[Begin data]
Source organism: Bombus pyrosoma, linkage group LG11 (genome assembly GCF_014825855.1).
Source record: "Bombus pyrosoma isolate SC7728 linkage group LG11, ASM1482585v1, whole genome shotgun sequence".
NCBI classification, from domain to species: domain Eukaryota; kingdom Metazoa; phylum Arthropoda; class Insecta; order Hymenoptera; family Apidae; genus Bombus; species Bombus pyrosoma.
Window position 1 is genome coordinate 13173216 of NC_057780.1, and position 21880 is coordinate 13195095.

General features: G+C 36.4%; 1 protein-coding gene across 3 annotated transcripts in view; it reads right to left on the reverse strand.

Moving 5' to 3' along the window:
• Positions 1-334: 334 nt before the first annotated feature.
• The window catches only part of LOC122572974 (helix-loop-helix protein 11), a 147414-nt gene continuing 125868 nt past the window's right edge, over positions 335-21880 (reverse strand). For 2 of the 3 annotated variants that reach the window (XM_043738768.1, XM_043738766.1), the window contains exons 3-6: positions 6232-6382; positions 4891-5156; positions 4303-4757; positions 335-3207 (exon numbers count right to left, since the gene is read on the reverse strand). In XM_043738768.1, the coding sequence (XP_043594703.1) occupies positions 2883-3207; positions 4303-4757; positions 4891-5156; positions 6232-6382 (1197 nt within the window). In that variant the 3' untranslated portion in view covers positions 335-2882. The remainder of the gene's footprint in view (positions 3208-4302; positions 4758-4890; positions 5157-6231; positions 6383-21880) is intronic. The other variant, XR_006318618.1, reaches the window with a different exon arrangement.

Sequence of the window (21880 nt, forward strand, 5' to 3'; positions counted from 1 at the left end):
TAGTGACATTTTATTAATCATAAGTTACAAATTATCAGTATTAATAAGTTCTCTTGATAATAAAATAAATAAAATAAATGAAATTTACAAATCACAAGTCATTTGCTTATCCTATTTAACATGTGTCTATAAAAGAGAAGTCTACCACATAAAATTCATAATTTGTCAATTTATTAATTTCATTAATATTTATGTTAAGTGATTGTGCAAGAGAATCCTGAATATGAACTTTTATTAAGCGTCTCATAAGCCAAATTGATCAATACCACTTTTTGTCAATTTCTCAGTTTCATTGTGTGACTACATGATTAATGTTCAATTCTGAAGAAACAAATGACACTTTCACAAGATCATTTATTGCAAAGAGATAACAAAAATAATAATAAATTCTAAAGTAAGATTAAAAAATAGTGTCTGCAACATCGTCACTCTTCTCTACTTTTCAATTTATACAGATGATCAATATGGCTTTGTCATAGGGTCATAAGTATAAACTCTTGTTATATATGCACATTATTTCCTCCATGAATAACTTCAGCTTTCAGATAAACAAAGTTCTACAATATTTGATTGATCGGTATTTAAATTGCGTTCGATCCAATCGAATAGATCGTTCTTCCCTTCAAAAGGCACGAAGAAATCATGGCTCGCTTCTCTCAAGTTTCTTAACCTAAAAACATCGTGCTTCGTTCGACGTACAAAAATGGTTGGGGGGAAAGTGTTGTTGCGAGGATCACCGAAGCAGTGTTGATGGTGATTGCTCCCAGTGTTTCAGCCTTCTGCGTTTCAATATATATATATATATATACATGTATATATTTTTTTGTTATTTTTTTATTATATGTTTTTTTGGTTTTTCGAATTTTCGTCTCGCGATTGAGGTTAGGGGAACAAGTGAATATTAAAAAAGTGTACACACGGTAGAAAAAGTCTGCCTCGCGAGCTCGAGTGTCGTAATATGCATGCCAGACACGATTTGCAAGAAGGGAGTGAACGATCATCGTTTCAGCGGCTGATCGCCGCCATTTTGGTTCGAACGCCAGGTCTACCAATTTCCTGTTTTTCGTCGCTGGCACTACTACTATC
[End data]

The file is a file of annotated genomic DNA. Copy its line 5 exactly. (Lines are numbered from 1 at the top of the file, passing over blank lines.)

General features: G+C 36.4%; 1 protein-coding gene across 3 annotated transcripts in view; it reads right to left on the reverse strand.